Water is essential for life. The human body is made up of more than 60 percent water, and nearly 75 percent of the brain is comprised of H20. Without it, humans can’t survive more than a few days.
But is it possible to drink too much water?
In short, yes. Drinking too much water is possible, and although rare, it can be potentially life-threatening. Yet to develop water intoxication – or hyponatremia, as it’s known medically – you would have to consume an excessive amount of water in a short amount of time. But the condition is more complicated than overconsumption of water.
What Is Hyponatremia?
In the simplest terms, hyponatremia, or water intoxication, is an electrolyte imbalance. Normally, humans have between 135 and 145 mEq/L of sodium in the bloodstream. Sodium in the blood is extremely important, and when the blood is diluted with excessive water, the sodium dips dangerously low.
Here’s what happens: Drinking an excessive amount of water overwhelms the kidneys, which are unable to process the extra fluids quickly enough. Consequently, an excess of water builds up in the bloodstream. This excess water has nowhere to go, so it leaves the blood and moves into the cells. The result is swelling in the cells, which is extremely dangerous in the brain.
Common Causes of Water Intoxication
Excessive water consumption is one cause, although hyponatremia caused by overconsumption alone is fairly uncommon. For instance, in 2008, a California woman succumbed to water intoxication after participating in a radio-station sponsored water-drinking contest. She consumed roughly 6 liters of water over a three-hour period.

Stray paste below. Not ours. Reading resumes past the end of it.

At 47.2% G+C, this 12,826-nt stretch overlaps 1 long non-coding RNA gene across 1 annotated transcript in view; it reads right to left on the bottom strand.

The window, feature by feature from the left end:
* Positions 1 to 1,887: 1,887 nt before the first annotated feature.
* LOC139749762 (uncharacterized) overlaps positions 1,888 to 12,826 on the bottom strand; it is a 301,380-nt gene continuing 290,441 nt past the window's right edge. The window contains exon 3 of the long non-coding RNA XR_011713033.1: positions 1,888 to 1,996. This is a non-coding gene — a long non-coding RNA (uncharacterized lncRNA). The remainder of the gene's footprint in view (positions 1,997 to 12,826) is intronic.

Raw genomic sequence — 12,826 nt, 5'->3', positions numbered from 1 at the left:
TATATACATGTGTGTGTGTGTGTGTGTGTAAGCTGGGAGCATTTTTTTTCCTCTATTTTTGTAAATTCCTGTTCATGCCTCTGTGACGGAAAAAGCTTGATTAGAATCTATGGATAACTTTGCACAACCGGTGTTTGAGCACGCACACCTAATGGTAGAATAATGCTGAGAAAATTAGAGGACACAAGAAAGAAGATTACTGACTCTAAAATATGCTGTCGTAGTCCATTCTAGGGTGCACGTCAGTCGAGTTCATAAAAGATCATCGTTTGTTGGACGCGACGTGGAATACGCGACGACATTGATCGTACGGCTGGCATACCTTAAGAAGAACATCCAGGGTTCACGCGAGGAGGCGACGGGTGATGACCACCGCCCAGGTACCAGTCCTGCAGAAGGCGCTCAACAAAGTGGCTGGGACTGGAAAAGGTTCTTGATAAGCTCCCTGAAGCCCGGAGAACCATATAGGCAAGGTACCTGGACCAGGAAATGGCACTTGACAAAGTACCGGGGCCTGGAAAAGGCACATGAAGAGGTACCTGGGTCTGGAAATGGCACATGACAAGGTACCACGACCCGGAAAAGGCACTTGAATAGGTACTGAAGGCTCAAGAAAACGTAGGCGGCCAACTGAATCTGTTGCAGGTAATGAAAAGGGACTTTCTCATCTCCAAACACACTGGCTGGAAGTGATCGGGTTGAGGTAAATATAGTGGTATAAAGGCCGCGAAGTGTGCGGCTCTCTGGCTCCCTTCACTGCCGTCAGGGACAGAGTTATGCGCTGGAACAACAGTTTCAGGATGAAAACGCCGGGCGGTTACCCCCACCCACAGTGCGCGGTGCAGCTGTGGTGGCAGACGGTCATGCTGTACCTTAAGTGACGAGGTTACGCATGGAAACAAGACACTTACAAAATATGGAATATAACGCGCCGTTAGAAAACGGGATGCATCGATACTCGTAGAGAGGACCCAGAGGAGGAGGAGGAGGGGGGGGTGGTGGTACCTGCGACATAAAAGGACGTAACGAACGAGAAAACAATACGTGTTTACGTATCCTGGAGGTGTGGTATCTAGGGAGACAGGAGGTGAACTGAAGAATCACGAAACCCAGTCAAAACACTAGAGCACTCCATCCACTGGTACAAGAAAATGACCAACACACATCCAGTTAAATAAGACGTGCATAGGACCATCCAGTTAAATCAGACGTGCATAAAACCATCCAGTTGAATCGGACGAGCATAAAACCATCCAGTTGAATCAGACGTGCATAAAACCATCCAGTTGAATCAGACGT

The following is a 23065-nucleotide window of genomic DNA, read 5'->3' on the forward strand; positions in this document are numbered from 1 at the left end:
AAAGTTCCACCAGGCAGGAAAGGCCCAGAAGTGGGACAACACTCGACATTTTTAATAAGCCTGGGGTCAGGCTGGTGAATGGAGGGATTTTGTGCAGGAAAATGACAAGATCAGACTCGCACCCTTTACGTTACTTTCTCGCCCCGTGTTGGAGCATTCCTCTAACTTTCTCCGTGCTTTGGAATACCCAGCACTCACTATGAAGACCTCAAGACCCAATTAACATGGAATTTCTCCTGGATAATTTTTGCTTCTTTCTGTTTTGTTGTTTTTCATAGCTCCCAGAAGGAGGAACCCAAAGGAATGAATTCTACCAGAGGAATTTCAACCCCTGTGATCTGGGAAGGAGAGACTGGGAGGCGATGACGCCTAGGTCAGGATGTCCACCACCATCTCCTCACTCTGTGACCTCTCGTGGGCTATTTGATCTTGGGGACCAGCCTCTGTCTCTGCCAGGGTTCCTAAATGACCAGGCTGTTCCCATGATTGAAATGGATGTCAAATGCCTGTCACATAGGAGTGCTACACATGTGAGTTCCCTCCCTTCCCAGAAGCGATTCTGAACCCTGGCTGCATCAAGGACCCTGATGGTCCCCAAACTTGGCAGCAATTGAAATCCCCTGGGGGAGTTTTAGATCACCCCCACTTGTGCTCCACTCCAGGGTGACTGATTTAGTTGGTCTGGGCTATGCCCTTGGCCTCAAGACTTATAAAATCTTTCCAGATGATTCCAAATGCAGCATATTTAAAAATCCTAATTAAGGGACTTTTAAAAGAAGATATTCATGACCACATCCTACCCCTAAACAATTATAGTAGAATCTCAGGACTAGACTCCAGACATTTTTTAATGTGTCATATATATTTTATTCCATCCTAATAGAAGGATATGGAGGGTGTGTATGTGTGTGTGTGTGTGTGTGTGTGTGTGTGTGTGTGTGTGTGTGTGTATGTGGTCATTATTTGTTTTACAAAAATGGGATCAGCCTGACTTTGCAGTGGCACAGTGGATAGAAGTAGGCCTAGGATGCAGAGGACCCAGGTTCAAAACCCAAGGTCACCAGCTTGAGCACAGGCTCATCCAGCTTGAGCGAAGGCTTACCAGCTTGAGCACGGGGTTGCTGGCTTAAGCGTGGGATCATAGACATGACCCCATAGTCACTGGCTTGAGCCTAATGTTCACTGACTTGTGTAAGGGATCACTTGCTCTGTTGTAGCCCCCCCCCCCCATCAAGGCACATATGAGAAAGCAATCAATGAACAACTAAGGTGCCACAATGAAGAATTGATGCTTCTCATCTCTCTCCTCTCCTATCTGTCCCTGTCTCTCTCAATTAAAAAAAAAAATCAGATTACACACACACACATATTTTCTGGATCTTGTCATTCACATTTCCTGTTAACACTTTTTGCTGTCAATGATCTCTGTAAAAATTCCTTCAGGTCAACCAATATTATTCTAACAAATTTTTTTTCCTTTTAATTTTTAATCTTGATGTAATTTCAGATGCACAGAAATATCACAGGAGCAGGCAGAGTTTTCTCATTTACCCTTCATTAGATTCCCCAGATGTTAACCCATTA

More commonly, though, hyponatremia is caused by the body’s normal depletion of fluids and electrolytes, coupled with the excretion of vasopressin, an antidiuretic hormone that is released during physical exercise. For this reason, the risk for hyponatremia is greater for marathon runners and triathletes.
Here’s why: The physical stress of a marathon causes vasopressin to be released, signaling the body to retain water. At the same time, electrolytes are being lost through sweat. Then, when an athlete drinks a large amount of water during or following a competition, that athlete is more likely to develop a net water gain. Thus, the balance of electrolytes and water in the bloodstream falls out of line. In fact, a 2002 study of Boston Marathon runners, found that 13 percent were suffering from hyponatremia, and other studies have found that up to one-third of endurance athletes may be subject to hyponatremia.
In severe cases, hyponatremia can be life-threatening. In the Boston Marathon study, for instance, just 6 athletes were experiencing critical hyponatremia.
Outside of endurance sports and overconsumption, the electrolyte imbalance can be caused by common risk factors for dehydration, like vomiting, diarrhea, excessive sweating, kidney and heart diseases, and some medications. In these cases, hyponatremia can be caused when fluids are replaced more quickly than electrolytes. The best method for preventing hyponatremia in these cases is drinking to thirst, or drinking roughly the same amount of fluids that are lost through sweat.
DripDrop is a medical hydration product that contains a balanced ratio of electrolytes. It is formulated to more closely match the fluids that are lost by sweating, diarrhea or vomiting. Sources:
- “Strange but True: Drinking Too Much Water Can Kill You” by Coco Ballantyne via Scientific American
- Rosner, M. H., & Kirven, J. (2007). Exercise-associated hyponatremia. Clinical Journal of the American Society of Nephrology, 2(1), 151-161.